Editor's note: Buddi Khatri, Heifer Nepal's senior program manager for training, tells his story about where he was during the devastaing earthquake that struck Nepal on April 25, and his experience in the ensuing weeks. He is seen in the photo above, preparing a temporary shelter where he is currently living with five other families after their houses were made uninhabitable by the disaster.
During my 11 years of work experience with Heifer, I have had the opportunity to travel to different Heifer countries and meet with wonderful people from diverse cultural backgrounds. Of all these places and people, Quito in Ecuador has to be the best place I have ever been. I travelled to Ecuador on April 2015, to conduct workshop on Heifer’s 12 Cornerstones and Training of Trainers for the Americas program. All the beautiful places and warm and friendly people filled me with inspiration. I was highly motivated to impart my knowledge on Heifer’s values to the Americas Training staff and help them apply it at the country level for social capital building. Everything was going smoothly until that black day.
The night of April 24 I had had a bad dream. The next morning I woke up with a terrible feeling. I turned on the TV to update on global news. On the screen they were showing Kathmandu completely devastated, heritage sites destroyed, buildings and roads collapsed. I struggled to understand what was happening. A massive 7.8-magnitude earthquake had struck my country, Nepal, with the epicenter in Gorkha district—my hometown. I went numb. They continued to give updates on the number of dead and injured and the damaged infrastructure. My thoughts drifted toward my family, my ancestral home in Gorkha and to all my fellow citizens who were suffering immensely. My colleagues attending the training had also heard about this and provided me much needed emotional support. But I couldn’t continue with my training. I couldn’t sleep that night. With a heavy heart, I decided to return back to my country.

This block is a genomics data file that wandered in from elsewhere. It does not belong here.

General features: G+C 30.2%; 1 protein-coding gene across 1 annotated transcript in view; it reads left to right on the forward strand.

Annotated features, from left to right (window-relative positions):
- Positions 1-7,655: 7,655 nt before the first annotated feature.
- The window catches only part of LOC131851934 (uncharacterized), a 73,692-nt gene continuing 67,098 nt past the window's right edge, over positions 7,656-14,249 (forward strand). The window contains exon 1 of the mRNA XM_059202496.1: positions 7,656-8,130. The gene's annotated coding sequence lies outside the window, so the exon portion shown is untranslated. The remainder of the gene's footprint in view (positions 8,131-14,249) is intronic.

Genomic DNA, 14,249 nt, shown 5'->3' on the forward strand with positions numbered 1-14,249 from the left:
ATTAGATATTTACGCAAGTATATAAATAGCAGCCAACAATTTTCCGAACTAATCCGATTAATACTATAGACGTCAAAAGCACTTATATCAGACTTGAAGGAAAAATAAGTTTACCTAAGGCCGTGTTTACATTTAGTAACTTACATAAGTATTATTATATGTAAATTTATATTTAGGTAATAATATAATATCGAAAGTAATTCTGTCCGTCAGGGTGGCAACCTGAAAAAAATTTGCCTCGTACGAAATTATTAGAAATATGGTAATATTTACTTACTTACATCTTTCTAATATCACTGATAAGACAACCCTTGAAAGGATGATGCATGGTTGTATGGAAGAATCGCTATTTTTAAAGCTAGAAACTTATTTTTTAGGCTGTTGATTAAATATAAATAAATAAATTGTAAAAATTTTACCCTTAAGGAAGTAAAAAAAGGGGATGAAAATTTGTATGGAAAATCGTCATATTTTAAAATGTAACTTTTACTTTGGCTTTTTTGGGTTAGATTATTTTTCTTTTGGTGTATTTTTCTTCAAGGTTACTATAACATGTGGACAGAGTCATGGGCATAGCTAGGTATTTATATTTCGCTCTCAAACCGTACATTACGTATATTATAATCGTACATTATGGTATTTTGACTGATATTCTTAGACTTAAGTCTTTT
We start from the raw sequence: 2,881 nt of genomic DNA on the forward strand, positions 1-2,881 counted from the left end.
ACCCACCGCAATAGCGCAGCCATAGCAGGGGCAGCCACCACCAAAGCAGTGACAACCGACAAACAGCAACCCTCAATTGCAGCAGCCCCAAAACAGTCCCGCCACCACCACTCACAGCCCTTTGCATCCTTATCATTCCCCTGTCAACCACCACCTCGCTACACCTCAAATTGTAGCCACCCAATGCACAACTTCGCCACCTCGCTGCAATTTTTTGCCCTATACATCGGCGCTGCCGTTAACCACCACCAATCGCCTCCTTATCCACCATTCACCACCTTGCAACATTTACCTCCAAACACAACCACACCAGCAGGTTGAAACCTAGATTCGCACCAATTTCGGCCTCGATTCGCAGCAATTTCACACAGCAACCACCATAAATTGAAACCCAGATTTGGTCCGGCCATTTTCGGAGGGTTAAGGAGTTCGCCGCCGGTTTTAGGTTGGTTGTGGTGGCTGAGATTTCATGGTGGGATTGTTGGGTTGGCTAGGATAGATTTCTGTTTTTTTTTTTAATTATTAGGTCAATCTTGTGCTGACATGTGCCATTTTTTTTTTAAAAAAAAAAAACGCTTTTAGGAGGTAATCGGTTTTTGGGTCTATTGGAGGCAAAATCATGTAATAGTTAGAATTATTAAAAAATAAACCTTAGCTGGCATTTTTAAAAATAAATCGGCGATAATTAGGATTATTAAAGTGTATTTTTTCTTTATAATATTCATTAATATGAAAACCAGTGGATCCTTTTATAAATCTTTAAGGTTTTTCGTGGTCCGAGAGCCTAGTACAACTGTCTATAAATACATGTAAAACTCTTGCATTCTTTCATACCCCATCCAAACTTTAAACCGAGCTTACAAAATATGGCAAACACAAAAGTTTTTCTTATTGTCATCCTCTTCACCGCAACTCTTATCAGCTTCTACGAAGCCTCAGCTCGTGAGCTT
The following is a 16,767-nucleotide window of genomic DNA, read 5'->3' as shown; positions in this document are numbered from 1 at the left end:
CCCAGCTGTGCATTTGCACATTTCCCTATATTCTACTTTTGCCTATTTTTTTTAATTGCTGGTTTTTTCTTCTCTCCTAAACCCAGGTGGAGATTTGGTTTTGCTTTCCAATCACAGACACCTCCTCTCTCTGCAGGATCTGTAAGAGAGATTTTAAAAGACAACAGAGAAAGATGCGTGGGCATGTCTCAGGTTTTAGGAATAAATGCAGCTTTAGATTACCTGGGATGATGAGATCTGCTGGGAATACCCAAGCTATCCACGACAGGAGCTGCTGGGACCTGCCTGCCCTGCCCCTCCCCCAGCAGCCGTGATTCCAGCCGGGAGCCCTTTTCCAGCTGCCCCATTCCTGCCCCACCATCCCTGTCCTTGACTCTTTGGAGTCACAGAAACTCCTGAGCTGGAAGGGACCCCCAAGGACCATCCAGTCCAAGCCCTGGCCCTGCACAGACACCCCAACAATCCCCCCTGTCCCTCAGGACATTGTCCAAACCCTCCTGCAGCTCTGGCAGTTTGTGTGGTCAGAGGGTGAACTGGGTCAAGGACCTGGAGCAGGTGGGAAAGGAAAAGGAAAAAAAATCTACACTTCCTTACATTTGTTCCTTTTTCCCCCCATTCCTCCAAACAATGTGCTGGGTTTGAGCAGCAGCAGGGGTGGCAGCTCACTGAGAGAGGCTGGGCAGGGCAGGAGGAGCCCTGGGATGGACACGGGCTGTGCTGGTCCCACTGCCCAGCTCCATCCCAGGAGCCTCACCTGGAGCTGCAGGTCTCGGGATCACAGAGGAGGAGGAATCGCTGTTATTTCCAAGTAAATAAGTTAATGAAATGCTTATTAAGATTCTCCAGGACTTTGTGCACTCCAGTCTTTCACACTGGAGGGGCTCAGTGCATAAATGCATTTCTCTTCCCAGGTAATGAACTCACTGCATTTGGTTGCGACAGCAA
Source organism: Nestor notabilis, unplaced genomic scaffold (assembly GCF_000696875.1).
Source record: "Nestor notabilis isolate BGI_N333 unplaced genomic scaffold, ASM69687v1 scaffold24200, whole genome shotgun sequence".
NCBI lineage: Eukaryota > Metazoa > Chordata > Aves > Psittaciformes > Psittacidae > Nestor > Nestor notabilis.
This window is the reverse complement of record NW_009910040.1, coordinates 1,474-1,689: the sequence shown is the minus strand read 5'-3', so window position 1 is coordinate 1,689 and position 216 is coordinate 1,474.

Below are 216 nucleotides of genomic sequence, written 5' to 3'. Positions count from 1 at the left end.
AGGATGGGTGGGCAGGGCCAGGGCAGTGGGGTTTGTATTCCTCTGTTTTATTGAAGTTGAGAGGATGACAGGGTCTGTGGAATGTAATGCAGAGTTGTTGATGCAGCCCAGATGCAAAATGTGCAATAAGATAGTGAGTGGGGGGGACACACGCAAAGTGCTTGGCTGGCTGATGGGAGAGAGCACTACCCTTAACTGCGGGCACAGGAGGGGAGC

It was the longest journey of my life.
On my way back, I finally got in touch with my family and found out that they were safe but that my house in Kathmandu had sunk by a few inches. Immediately after returning to Kathmandu I travelled to Gorkha. Entire villages were gone—wiped out. A place so beautiful with mountains and greenery was now just miles and miles of rubble. When I reached the village, the condition was terrible. The people had not yet received any support from government or aid agencies. Any new face in the village would be surrounded by the locals with an expectation of some sort of support or with questions on when they would receive support. But I didn’t have any answers either.
I helped build a temporary shelter for my family and neighbors by retrieving tin roof sheets, bamboo and wood from the collapsed houses. Once that was finished, I returned back to Kathmandu, as each moment I spent there was painful beyond belief, and I knew I could be more helpful with my team in the Heifer office than in Gorkha by myself.
Upon my return I immediately joined Heifer’s relief team and travelled to Dhading district, another area heavily impacted by the earthquake. The situation of the people there too was the same, dire. But the relief we have been able to distribute to more than 21,000 families in 12 districts has provided a roof above their heads to protect them from harsh weather. There is so much more to do still.
On May 12, 2015, another earthquake hit the country. I was in my office working with my team. Luckily we did not have any relief distribution that day. All our staff gathered in the office garden. Our first concern was our families. Since the telephone lines were disrupted and heavily engaged immediately after the quake, it was difficult to get connected to them. But eventually we were able to make contact. This second quake had further sunk my house, making it uninhabitable. Since then I have been camping out with my family under a temporary shelter.
We are among the lucky ones who survived the greatest tragedy the country has seen in decades. So, it is our duty to dedicate our lives to ease the sorrows of the ones who were not as lucky.
The situation is getting back to normal now as the tremors are less frequent. My heart goes out to Quito, Ecuador, to all the lovely people I left so abruptly without getting a chance to say goodbye. I am glad that my counterparts facilitating the workshop were able to complete it successfully. Even today, I look at the pictures from Quito and the people I met there and remember how drastically things have changed.
Buddi B. Khatri, Senior Program Manager – Training, as told to Alina Karki, Communication and Networking Officer